Imperial_British_East_Africa_Company

Imperial British East Africa Company

The Imperial British East Africa Company (IBEAC) was the administrator of British East Africa, which was the forerunner of the East Africa Protectorate, later Kenya. The IBEAC was a commercial association founded to develop African trade in the areas controlled by the British colonial power. Created after the Berlin Treaty of 1885, it was led by William Mackinnon and built upon his company's trading activities in the region, with the encouragement of the British government. Mombasa and its harbour were central to its operations, with an administrative office about 80km south in Shimoni. The company was incorporated in London on 18 April 1888, and granted a royal charter by Queen Victoria on 6 September 1888.

The IBEAC oversaw an area of approximately 246,800 mi² (639,209 km²) situated along the eastern coast of Africa, its centre being at about 39° East longitude and 0° latitude, and from 1890 also administered Uganda. The administration of British East Africa was transferred to the Foreign Office on 1 July 1895, and in 1896 so was control of Uganda.

The Company's Brief History

In the early 1880’s, European powers began rushing to obtain unclaimed territories within areas of interest in Africa. One of these areas, the Sultanate of Zanzibar and the interior of Eastern Africa, caught the attention of both Germany and Britain. Hoping to resolve this common interest in a peaceful manner, in 1886, Germany and Britain signed a treaty in which they agreed upon what lands they would exclusively pursue. Germany would lay claim to the coast of present day Tanzania and Britain retained access to the area in which Kenya and Uganda lie.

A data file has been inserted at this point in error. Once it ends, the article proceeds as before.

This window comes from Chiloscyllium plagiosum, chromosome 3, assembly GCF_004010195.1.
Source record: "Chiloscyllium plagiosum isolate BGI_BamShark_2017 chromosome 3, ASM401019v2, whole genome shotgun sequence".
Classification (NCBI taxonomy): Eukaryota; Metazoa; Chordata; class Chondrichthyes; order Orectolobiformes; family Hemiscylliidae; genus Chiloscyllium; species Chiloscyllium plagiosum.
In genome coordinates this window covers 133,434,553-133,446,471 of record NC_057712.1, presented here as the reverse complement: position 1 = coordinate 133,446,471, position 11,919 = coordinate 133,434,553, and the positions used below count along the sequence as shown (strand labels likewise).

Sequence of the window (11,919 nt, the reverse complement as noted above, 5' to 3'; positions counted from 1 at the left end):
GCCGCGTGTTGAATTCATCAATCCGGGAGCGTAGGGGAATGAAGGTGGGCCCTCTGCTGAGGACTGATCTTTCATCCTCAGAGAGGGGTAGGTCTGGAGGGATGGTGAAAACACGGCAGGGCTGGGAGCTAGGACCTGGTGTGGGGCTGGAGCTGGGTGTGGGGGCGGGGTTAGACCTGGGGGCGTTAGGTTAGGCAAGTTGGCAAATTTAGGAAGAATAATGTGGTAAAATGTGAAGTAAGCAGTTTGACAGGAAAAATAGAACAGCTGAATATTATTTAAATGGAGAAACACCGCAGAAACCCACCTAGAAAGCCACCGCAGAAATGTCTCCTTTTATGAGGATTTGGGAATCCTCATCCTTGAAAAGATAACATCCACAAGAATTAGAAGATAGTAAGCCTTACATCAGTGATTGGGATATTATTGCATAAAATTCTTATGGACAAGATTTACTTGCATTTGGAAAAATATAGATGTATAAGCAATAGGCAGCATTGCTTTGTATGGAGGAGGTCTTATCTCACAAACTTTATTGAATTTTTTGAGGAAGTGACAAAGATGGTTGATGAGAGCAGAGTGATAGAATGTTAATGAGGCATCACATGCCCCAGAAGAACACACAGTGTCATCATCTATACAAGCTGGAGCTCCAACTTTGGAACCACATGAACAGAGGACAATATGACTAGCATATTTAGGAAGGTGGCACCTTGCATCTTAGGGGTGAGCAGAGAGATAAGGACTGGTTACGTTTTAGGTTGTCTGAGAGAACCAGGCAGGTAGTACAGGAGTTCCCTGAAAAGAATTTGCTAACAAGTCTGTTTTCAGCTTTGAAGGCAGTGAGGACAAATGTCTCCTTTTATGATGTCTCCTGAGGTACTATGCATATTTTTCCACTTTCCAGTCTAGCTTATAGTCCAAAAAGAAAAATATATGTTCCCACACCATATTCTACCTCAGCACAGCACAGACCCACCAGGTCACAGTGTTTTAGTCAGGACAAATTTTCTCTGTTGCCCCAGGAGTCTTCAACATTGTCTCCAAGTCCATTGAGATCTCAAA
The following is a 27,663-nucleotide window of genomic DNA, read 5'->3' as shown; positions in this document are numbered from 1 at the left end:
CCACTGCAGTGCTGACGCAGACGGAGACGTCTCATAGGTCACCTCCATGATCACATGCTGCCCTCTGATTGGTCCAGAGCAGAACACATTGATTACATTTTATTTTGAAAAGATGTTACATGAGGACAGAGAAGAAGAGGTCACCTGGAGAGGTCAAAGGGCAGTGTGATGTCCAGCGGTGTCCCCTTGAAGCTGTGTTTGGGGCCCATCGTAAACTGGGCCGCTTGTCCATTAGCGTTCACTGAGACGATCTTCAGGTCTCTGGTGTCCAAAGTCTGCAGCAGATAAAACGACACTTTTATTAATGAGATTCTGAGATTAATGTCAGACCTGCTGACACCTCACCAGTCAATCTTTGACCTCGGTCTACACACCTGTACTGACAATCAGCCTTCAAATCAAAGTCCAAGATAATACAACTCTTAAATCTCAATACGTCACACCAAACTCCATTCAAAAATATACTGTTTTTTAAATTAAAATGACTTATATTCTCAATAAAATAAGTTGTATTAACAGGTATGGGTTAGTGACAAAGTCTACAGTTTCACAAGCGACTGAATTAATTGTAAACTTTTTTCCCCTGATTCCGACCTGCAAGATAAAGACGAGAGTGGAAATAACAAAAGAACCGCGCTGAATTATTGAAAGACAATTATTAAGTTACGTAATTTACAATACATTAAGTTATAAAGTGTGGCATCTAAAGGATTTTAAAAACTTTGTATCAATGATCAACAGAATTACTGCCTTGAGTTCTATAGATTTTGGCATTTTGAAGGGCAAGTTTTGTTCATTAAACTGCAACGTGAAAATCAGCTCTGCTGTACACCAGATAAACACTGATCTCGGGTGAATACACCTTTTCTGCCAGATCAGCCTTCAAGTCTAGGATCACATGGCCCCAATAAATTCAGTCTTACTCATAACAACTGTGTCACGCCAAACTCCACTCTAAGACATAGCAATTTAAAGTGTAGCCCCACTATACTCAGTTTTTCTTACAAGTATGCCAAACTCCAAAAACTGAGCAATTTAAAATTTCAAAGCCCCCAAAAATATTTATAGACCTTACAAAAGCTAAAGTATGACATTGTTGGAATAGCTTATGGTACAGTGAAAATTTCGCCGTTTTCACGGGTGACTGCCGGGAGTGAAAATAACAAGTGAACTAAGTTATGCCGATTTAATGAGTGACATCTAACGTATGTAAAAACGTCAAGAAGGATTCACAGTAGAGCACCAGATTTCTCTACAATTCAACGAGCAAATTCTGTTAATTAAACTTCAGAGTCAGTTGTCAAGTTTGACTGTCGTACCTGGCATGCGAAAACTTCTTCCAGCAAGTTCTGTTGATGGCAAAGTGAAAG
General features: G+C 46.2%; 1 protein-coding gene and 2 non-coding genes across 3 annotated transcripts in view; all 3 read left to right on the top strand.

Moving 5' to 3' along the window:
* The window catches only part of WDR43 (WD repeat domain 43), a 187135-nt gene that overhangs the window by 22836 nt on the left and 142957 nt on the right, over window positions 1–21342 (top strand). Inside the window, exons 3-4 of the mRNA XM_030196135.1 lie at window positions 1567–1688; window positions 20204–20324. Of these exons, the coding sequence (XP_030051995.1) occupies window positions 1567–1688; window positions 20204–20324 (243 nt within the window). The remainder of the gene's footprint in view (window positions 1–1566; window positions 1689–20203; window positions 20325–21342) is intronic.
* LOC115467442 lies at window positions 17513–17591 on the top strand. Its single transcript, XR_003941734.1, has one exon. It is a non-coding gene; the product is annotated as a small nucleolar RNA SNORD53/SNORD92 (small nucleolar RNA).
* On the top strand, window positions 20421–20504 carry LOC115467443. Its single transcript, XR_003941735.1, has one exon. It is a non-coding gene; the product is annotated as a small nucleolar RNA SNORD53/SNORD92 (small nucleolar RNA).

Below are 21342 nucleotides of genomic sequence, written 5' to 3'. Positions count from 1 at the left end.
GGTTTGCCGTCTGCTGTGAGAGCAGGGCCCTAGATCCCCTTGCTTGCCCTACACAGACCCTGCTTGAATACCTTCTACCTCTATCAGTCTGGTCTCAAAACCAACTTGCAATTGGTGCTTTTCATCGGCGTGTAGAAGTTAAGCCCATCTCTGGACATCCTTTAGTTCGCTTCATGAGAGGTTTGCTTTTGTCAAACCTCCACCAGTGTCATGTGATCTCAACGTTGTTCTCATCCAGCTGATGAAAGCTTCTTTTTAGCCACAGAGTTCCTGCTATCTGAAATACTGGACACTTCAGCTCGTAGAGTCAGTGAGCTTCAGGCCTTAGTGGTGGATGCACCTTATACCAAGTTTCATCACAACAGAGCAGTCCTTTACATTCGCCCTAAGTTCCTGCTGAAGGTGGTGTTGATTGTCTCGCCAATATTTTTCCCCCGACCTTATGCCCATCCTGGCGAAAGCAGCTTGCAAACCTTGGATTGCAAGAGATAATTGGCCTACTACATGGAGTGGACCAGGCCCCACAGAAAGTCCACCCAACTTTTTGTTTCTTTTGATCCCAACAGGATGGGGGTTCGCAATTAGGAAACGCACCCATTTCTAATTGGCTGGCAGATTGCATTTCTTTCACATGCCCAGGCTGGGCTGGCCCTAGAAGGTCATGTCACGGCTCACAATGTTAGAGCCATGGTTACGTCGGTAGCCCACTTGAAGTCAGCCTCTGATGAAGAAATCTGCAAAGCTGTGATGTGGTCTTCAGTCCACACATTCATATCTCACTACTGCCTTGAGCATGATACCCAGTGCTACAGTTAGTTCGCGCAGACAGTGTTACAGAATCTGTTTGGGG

At this same time, Britain was focusing its resources in other interests which included land acquired in Southern Africa. This left the British Rule reluctant in accepting full responsibility for this newly acknowledge region. In an effort to ease this potential burden, Britain considered allowing a commercial company the right to administer and develop the eastern territory. In 1888, Sir William Mackinnon and the Imperial British East Africa Company (IBEAC) were authorized to serve this very purpose.

The IBEAC assumed responsibility for land stretching from the eastern coast of Africa to Uganda all the way to the northwestern shore of Lake Victoria.

Other than the expected work involved with governing the exportation and management of goods and agriculture, the main role of the IBEAC was to begin facilitating the construction of a railway connecting the east coast region of Mombasa to Lake Victoria.

Unfortunately brewing conflict between rival factions ultimately prevents the Company from investing the necessary time and money into this venture. The four groups involved, the kabaka, French Catholics, Protestants, and the Company, could not resolve their squabble amicably and with tensions continuing to rise, civil war broke out in January 1892. With the aid of Frederick Lugard, the individual given the task of building the Company a fortified location, the IBEAC earned itself a fruitless victory.

This conflict proved to be the Company’s final undoing. IBEAC was already struggling financially due to customs issue but the money spent funding this skirmish all but bankrupt it. This also made clear that the Company would be unable to continue its poorly executed attempt at colonizing eastern Africa.

The British East Africa Company proved to be an ineffective attempt at allowing commercial businesses local administrative rights. Inevitably, in 1894, the British government declared a protectorate over Uganda effectively dissolving IBEAC and assuming full responsibility.

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